Geneva is the master of invention

Past inventions have included a special fondue pot Keystone

An aeroplane with flapping wings, an earthquake alarm clock and various marital aids will all be vying for a commercial break in Geneva this week.

This content was published on April 4, 2006 - 18:31

They are among around 1,000 potentially useful or downright oddball products hoping to catch the eye at the 34th International Exhibition of Inventions, which runs from April 5-9.

According to organisers, the spirit of invention is very much alive as shown by the record 775 exhibitors from around the world making the trip to Geneva this year.

But Jean-Luc Vincent, president and founder of the event, says a large number of would-be inventors are failing to see their ideas through to completion for two main reasons.

"The first is the fear of being taken for a crank. This intellectual reflex does exist and is a powerful brake for many researchers," he said. "To those people who systematically deride inventors and inventions, we ask them to stop."

The second and perhaps more serious reason lies with the difficulty of pitching an invention in a global marketplace where seller and potential buyer can often be continents apart.

Hence, say organisers, the need for an international meeting point where inventors can rub shoulders with manufacturers, distributors and investors. Vincent points out that each year more than 45 per cent of the inventions exhibited are the object of licensing contracts.

Strong Malaysian presence

This is good news for the class of 2006, the bulk of whom come from Europe and Asia. This year Malaysia leads the field with 152 exhibitors, followed by Russia (72), Iran (62) and France (60).

Only two exhibitors will be attending from the United States. But while lacking in numbers, the Americans should still make an impression.

One of their inventions is an aeroplane that flies "thanks to double or multiple wing flapping"; the other is "make-up eyeglasses" that help you to see straight when applying mascara.

Elsewhere Swiss inventor Eric Widell will be displaying a mobile anti-flood dam that might sit well alongside a floating micro-hydropower station designed by a Moldovan.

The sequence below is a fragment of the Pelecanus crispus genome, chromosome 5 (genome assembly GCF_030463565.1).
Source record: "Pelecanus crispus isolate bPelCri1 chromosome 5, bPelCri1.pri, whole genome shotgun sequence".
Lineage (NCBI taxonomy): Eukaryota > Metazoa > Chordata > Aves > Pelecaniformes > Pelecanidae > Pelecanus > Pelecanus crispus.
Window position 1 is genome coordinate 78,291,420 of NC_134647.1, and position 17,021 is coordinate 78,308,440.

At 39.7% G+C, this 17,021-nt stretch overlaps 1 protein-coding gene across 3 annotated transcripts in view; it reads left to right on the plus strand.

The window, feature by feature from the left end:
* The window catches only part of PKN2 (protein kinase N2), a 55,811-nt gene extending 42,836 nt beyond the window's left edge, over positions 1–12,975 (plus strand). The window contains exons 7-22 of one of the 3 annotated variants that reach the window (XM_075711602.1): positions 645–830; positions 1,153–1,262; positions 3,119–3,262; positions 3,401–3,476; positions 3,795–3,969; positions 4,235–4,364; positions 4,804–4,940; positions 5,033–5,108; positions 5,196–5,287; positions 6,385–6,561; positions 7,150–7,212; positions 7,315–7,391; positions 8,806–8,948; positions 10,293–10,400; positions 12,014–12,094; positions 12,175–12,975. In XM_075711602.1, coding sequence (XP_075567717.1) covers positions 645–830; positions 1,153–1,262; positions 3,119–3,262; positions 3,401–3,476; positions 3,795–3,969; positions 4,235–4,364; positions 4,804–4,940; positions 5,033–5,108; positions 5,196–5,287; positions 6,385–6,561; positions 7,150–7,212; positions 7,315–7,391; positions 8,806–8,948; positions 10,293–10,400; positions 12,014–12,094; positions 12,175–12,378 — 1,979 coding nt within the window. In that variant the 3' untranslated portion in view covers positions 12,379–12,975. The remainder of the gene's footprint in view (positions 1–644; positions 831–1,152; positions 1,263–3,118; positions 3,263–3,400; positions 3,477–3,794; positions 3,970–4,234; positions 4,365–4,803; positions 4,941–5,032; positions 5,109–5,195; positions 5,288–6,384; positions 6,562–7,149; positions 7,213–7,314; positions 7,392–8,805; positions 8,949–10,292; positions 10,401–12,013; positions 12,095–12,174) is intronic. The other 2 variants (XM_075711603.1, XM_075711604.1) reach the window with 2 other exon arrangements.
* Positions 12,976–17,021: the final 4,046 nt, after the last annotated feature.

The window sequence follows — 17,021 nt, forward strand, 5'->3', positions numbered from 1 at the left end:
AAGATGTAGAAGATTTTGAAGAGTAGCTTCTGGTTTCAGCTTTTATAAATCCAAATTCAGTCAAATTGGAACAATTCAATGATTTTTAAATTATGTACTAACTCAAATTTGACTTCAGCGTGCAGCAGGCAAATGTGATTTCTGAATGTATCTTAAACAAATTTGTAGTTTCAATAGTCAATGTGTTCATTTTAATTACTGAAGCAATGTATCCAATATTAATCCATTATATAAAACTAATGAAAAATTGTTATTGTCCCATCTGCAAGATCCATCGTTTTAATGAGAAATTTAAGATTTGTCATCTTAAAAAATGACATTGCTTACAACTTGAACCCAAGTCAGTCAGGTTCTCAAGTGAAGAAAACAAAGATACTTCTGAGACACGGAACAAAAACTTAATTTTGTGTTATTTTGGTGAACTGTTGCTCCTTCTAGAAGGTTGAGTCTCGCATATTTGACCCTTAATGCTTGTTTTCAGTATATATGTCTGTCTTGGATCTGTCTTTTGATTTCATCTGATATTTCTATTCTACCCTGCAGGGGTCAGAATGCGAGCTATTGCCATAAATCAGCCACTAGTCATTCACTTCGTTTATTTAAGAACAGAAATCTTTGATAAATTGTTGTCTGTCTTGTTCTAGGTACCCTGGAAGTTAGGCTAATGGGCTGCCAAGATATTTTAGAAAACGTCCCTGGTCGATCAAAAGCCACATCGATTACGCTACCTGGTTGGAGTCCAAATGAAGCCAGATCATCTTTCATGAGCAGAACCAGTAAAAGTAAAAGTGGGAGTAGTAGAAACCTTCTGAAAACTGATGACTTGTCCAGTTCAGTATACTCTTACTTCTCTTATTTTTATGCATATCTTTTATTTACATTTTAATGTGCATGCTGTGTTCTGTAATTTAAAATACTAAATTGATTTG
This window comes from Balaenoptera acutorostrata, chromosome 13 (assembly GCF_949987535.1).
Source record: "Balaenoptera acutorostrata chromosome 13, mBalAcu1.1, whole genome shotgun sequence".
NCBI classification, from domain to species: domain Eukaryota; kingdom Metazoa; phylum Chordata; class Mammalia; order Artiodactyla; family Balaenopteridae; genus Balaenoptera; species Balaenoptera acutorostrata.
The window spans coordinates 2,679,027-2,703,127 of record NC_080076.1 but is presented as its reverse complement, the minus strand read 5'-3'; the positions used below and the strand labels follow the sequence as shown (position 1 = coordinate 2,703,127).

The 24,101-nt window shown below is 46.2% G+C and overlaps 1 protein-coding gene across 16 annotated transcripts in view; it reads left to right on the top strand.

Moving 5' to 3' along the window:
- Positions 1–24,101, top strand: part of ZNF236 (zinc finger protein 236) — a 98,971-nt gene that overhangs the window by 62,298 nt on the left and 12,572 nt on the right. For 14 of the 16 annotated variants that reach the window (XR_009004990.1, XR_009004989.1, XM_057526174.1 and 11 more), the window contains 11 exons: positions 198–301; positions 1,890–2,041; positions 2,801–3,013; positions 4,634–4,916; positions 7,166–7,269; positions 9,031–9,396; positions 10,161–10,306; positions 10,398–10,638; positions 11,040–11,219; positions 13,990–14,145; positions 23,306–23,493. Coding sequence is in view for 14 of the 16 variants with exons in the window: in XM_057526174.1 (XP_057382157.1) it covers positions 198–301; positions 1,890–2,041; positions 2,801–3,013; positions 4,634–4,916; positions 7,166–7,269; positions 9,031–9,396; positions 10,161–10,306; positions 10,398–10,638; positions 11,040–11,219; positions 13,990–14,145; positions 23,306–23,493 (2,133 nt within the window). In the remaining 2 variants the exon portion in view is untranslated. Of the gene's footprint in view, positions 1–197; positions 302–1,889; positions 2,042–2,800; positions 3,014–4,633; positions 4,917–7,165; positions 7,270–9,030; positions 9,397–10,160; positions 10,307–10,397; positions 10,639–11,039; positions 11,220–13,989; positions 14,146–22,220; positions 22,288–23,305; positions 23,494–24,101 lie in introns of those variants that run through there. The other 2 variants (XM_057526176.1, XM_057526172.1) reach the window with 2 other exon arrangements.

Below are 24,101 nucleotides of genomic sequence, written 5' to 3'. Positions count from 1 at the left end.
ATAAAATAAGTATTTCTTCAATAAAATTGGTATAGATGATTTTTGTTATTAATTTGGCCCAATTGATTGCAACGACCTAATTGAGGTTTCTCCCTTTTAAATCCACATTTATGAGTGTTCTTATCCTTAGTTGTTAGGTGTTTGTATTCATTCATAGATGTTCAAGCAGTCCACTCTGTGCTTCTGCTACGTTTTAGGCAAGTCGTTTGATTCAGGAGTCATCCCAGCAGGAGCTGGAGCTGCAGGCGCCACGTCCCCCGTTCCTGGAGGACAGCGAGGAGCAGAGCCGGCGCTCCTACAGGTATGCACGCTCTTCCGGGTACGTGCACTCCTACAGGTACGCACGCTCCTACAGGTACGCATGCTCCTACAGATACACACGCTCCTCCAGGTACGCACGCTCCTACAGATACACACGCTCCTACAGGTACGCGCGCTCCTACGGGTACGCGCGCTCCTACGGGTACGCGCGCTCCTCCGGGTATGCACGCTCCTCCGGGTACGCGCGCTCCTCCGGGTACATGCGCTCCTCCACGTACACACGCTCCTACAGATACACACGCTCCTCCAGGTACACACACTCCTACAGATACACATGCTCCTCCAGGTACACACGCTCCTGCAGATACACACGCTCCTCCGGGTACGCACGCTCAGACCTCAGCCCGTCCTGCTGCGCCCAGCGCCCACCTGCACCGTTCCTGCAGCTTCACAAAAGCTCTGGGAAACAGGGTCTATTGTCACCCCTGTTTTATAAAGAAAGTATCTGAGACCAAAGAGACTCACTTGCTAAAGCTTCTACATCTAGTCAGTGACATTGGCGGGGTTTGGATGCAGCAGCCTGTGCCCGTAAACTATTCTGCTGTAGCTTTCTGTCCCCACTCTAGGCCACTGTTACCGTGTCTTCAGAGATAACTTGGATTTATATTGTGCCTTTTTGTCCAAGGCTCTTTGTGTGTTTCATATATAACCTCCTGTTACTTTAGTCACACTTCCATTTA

Over in the security section investors will find a centrifugal parachute for escaping from high buildings and a Chinese earthquake alarm clock, described as "a lovely timepiece whose alarm rings when there is an earthquake".

Other eye-catching devices include an optical kit for evaluating the heat of chillies, a vibrating ring that boosts sexual pleasure and various anti-snoring devices.

Growth areas

Anne Loertscher, assistant manager of the exhibition, says growth areas in recent years have been medicine, orthopaedics, materials for the disabled, and food and drink.

As for the ease or difficulty of getting a device onto shop shelves, much depends on where you live.

"Certain countries have a whole structure of inventing, presenting, meeting the necessary partners and then getting onto the market very, very fast," Loertscher told swissinfo.

"Others – mainly west European countries – have none of this. This is why the international exhibition exists: to get all inventions onto the global market."

swissinfo, Adam Beaumont in Geneva

In brief

An invention may only be exhibited in Geneva once and must be protected by intellectual property rights.

The Swiss Federal Institute of Intellectual Property has organised a stand including representatives from the World Intellectual Property Organization, the European Patent Office and patent offices from ten countries.

Around a third of the record 775 exhibitors are independent inventors and researchers; the rest are companies, research institutes and universities.

Guests of honour will be the French prototype Helios and Switzerland's SwissSpirit, which will both be taking part in the 2007 World Solar Challenge in Australia.

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Key facts

Global turnover from the exhibition is estimated at SFr40 million ($30.5 million).
75,000 visitors are expected – 55% of them industrialists, distributors and businessmen.
57% of exhibitors come from Europe, 38% from Asia and 5% from other continents.
8% of them are Swiss.

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